Wilson said he acknowledges teachers’ leniency during online learning. “We had conversations about, hey, we’re in a global pandemic. There are bigger, bigger fish to fry than an A or an A- right now,” he said. 

However, Wilson also recognizes the academic effects of these years while transitioning to a post-pandemic environment, he said. “There was that one or two years of pandemic where we did what we needed to and we wanted to be together, have school, whatever that looked like,” Wilson said. “We phase that out, but at the same time what that means is that simultaneously we’re phasing back in the rigor.”

During online school, material was more difficult to learn, which made it difficult to transition back to in-person classes and assessments, Joann Yu (11) said. “Specifically for math, the subject is cumulative, so if you don’t understand one topic, you can’t understand anything else after.” Yu also experienced an increase in class rigor after returning in-person, but she partly attributes it to the natural curriculum. “As time goes on, through the grades, work gets harder in general.”

As a result of online school, teachers have seen deficits in students’ learning that they must now address while teaching in-person, Head of Middle Division Javaid Khan said. Currently, the MD departments meet to discuss the curriculum after every 10 day cycle. Faculty members discuss post-pandemic learning, while department chairs and division heads are tasked with identifying the skills that students should possess upon entering each grade. “From eighth to ninth grade, what are the skills that we expect students to have, and what are the skills that we expose them to during this year?” 

Sixth Grade Dean John McNally sees the pandemic’s effects mostly in classroom group work. Before the pandemic, history and English teachers taught through discussions and activities. “Now, students are programmed to absorb information through a video or reading as opposed to learning collectively,” he said.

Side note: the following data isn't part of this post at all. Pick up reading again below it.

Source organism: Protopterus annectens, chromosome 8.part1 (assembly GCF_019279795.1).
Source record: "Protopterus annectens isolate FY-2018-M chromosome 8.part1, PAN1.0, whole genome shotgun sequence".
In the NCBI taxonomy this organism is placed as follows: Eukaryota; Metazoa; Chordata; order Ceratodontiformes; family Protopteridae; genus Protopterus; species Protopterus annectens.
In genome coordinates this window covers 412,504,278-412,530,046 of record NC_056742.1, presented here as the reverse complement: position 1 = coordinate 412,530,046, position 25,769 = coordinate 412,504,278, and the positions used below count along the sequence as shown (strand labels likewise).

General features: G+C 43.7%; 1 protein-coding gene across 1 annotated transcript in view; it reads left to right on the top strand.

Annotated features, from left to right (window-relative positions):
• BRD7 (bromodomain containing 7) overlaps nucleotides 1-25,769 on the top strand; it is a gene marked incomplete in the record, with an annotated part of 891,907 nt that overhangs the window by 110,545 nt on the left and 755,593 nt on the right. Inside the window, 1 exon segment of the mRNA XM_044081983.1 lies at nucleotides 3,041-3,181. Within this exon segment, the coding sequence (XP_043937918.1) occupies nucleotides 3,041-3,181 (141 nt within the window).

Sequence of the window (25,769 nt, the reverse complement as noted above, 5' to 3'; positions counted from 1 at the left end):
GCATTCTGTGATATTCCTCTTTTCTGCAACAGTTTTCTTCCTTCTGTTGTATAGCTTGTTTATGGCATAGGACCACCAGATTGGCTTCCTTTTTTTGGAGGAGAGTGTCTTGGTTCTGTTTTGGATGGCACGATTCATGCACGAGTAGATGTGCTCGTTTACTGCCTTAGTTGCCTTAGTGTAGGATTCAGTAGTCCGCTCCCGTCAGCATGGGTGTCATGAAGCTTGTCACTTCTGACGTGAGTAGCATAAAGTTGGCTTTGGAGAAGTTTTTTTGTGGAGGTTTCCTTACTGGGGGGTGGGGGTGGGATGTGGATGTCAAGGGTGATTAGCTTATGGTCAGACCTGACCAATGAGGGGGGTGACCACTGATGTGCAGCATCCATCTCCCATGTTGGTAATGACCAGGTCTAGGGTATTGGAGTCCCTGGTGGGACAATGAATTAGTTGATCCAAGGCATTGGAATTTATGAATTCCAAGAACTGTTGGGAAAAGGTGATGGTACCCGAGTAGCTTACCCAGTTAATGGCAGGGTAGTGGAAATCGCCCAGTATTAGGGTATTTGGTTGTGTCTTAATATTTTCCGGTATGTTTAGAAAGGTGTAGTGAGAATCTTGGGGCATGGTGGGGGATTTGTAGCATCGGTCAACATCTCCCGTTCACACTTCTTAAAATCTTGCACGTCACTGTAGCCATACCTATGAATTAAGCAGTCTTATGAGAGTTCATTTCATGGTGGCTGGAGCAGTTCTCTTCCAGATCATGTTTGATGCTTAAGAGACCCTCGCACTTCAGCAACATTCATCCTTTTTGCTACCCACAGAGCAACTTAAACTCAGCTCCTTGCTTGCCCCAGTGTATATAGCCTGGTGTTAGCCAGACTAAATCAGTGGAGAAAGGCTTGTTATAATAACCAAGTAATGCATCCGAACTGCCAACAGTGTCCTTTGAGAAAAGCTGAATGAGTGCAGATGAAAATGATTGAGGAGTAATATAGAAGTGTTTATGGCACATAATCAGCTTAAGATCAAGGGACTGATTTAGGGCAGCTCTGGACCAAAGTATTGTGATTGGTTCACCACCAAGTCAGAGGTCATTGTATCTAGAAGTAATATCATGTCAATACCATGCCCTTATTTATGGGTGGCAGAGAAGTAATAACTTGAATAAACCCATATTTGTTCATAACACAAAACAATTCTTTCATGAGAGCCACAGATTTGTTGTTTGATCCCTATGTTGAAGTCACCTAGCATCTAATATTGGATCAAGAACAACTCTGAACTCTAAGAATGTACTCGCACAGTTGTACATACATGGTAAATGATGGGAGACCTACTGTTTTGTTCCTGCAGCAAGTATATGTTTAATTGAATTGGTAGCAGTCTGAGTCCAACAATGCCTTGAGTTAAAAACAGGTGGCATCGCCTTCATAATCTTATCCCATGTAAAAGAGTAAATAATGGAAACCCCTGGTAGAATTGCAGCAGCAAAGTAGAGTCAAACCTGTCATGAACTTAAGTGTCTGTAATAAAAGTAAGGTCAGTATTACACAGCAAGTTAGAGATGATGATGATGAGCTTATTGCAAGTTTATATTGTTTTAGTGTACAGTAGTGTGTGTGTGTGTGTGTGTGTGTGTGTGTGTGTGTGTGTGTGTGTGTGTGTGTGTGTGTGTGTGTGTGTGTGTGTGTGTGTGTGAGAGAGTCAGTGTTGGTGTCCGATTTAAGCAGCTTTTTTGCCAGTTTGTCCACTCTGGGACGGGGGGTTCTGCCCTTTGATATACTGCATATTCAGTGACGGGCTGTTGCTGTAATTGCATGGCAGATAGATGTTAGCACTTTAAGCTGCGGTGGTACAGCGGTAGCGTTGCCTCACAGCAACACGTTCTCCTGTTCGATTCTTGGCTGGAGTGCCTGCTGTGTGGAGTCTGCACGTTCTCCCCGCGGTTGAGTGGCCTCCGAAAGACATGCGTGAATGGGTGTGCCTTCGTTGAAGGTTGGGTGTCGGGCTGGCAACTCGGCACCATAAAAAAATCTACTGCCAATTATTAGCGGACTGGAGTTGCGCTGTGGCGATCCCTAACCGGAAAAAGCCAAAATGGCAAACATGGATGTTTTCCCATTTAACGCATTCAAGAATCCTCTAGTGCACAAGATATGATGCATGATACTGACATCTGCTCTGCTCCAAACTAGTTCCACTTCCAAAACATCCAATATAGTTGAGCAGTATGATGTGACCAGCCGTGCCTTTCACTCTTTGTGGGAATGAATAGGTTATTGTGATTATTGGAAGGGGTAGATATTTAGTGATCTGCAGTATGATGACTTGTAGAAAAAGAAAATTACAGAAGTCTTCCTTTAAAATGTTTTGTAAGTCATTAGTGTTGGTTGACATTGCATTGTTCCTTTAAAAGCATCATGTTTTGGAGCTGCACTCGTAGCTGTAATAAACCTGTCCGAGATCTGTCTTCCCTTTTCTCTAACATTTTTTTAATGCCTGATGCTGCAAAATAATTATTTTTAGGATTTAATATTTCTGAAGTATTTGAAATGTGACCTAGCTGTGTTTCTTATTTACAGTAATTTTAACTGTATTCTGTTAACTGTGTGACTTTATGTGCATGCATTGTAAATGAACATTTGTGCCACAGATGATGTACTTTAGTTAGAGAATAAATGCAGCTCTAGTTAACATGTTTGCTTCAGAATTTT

To help MD students’ transition to the UD, the history department is including more in-class writing assessments, McNally said. “We’re moving away from short answer style quizzes, involving a lot of memorization, and toward assessing the writing process.”


Students are delayed in the development of their social and emotional skills, Psychologist Liz Westphal said. “All students lost a year or more of typical in-person social interactions due to the pandemic, and everyday social interactions are crucial for the normal development of social and emotional skills in adolescents and teenagers.”

During the pandemic, students turned to using more technology, which affected their social skills when transitioning back to an in-person format after a long period of time. “We were all growing up and I definitely think people are very different after Covid,” Wells said. “It was different for people who were already older and had developed personalities compared to those who were younger and were more impacted by it.”

Sophia Paley (11) believes younger students were affected by the pandemic the most, she said. “A lot of the kids now are struggling to turn off their screens because they are not used to interacting in person.” While high schoolers are also struggling with an increase in in person communication, younger students missed out on vital years of their social development, she said.

Nara Brunink (9) is more introverted nowadays since it was harder to socialize during the pandemic, she said. “As a result of not having in-person connections with others for a long time, I feel that people have shifted more towards social media. I am one of few people I know who does not have TikTok, which goes to show how prevalent social media has become.”

Brunink also feels like her grade is less mature than other grades, she said. The pandemic definitely took away some of my teenage years, but I am now getting that back in high school.” 

Computer Science Teacher Avery Feingold has noticed more self-isolation amongst students. “They don’t acknowledge the presence of others to start with and the default has become self-isolation to a little to some degree,” they said. In the classroom, Feingold notices there are fewer interactions between students compared to pre-pandemic, and students have defaulted to working on their own when assigned something, they said.

Yu has also noticed a decline in students’ social skills. “When online, you don’t communicate with any humans, so when going back to in-person, people scream at each other a lot more,” she said.

English teacher Jennifer Little has seen students exhibit more behavioral issues, she said. During class, Little has noticed more students with their laptops open and side conversations between students, particularly among underclassmen. “There’s less ability to focus and sustain focus on one thing,” Little said. “Those are pretty pivotal years of learning how to be more mature as a human being in addition to academics. I think it hit them particularly hard.”

Levenstein has observed that student anxiety is more common after the pandemic, she said. “The major difference we saw was a definite rise in anxiety around things that [students] hadn’t done quite so much during the pandemic,” she said. “We saw more intense anxiety responses to things that past generations of students were more used to doing.”